Eye wtiness settles lawsuit claiming she was told to change her story.
In June of this year, the Occupational Health and Safety Administration (OSHA) filed a report stating employees at a McDonald’s on the south side of Chicago have been witness to “31 violent incidents over six months during the past year, including physical and customers attacking workers over missing French fries.” The complaint also cited numbers from the National Employment Law Project (NELP), a worker rights group that tallied 721 news accounts of violence at McDonald’s stores over the last three years, with guns involved 72% of the time.
One such incident involved the fatal shooting of African American teen Laquan McDonald. And, this incident was rather unique to Chicago McDonalds’ violent incidents – McDonald was shot and killed by a police officer.
This month, Alma Benitez, a woman who witnessed the fatal 2014 shooting, settled a subsequent lawsuit she filed against the city. Benitez alleged in the federal lawsuit she filed in 2016 that she was asked by investigators to change her eye-witness account. Attorney Amanda Yarusso said Benitez was “happy to have this chapter reach a resolution.”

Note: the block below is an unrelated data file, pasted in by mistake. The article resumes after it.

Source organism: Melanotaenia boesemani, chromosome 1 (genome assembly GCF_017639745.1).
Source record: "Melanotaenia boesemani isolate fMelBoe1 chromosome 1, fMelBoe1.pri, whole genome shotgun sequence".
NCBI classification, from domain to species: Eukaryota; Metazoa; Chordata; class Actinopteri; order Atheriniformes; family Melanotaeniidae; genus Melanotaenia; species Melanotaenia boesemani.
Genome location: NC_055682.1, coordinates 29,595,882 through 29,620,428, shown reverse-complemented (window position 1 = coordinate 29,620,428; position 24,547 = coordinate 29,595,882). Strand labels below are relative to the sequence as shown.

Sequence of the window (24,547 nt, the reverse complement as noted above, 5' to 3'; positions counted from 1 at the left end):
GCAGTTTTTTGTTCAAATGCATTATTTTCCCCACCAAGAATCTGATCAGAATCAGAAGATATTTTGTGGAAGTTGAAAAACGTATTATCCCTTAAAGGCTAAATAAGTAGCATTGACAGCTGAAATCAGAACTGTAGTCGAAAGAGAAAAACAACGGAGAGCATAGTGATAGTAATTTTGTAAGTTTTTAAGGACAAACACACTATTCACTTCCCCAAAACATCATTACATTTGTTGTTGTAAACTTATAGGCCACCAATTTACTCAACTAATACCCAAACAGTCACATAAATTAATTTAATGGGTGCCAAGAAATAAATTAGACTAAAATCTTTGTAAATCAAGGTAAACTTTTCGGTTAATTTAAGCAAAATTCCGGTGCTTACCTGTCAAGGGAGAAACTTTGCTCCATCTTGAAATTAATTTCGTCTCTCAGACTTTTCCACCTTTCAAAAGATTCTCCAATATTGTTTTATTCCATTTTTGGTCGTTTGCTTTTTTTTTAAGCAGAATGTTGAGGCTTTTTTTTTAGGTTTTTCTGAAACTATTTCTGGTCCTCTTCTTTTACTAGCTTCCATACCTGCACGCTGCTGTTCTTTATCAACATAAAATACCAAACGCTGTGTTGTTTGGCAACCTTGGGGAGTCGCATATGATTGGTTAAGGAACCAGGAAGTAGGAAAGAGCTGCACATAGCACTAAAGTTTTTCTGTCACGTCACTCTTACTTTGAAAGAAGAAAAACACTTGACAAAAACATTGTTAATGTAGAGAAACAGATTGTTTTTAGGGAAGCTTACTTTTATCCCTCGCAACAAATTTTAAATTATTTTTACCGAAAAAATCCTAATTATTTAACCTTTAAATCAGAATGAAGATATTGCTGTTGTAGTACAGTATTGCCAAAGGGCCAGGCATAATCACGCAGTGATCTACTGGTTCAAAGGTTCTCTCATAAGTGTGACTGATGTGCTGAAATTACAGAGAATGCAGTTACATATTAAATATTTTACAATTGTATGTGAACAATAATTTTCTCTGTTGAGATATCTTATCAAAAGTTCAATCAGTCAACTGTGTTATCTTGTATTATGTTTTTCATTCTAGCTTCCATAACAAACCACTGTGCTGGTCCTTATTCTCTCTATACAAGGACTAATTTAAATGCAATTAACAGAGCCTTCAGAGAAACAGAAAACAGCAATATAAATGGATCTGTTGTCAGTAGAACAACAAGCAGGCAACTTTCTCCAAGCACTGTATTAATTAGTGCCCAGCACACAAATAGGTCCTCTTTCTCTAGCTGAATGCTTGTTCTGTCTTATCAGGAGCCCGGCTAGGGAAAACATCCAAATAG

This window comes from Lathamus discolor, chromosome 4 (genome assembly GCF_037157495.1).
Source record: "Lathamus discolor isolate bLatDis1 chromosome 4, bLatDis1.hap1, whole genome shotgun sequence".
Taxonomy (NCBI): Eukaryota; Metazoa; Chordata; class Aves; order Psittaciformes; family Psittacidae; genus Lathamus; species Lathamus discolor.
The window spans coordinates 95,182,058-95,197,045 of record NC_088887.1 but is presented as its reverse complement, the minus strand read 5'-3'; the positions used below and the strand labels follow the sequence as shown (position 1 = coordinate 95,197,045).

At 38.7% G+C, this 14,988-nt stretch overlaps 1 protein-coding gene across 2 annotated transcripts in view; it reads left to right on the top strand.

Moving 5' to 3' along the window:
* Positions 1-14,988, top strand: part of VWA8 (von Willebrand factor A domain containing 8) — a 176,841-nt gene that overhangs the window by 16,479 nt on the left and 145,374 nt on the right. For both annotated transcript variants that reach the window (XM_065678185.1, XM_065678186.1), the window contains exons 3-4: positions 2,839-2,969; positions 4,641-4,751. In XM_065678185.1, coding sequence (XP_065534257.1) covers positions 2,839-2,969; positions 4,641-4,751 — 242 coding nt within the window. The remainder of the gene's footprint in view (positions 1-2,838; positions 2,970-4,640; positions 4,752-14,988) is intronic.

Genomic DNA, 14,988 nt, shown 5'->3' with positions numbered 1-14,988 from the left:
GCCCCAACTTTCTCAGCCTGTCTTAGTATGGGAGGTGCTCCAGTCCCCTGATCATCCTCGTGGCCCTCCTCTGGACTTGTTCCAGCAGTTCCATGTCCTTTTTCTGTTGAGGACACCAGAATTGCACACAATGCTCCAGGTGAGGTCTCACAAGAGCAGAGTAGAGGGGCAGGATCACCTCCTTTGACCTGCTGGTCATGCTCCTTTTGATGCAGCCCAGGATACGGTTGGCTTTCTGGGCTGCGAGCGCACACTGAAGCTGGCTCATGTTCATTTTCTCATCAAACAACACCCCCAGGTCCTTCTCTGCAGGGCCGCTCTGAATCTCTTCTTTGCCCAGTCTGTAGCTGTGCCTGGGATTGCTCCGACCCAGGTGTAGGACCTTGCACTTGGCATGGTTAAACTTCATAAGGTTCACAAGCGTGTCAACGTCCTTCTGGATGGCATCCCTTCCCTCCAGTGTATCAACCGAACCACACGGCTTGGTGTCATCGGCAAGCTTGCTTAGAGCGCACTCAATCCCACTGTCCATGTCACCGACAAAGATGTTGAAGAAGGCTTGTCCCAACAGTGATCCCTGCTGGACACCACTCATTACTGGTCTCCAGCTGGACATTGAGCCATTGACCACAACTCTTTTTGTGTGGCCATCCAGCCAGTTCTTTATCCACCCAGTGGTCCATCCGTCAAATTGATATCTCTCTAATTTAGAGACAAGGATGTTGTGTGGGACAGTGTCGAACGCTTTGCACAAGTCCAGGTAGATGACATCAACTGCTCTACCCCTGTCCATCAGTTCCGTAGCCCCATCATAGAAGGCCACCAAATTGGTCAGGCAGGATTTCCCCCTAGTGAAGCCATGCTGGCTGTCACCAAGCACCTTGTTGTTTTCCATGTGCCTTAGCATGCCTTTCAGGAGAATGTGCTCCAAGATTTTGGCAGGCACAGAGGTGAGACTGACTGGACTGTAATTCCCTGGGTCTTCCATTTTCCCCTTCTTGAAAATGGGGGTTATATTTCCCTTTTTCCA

Following the shooting, Mayor Lori Lightfoot promised to “shine a light on police misconduct.” This came after former Mayor Rahm Emanuel had fought to keep under wraps the dashcam video showing Officer Jason Van Dyke shooting the teen sixteen times.
The video revealed Van Dyke shot McDonald as he walked away with a small knife and continued to shoot even after the teen fell to the ground. According to the report, McDonald was still breathing but officers failed to call for help or check for a pulse.
The City Council has since unanimously passed an ordinance overruling city laws that required the law department to keep the Inspector General’s office reports confidential, and under the new ordinance, the department is “authorized to release such investigations in cases that involved a death or a possible felony and is of a compelling public interest.”
According to the once-concealed report, Anthony Wojcik, a former Chicago Police Department lieutenant, “improperly disposed of three original general progress reports containing detectives’ handwritten notes of the statements three civilian witnesses made the night of the shooting.” He then “personally recreated the reports before disposing of the original notes.”
The report also revealed that “at least two officers untruthfully claimed they heard Van Dyke tell McDonald to drop a small weapon he was holding, and that the teen repeatedly ignored the officers’ calls to stay down.” The false statements served to “mischaracterize the events leading up to the McDonald shooting, and to thereby bolster a false narrative which might offer justification for the shooting,” it read.
At trial, the video footage proved Van Dyke and his partner, Officer Joseph Walsh, lied when they said McDonald moved toward the officers with a pocket knife and attempted to kill them. Documents obtained during a media investigation also showed high-ranking members of the department stating the shooting was justified after watching the video. At least sixteen officers participated in the cover up. Van Dyke was sentenced to 81 months behind bars.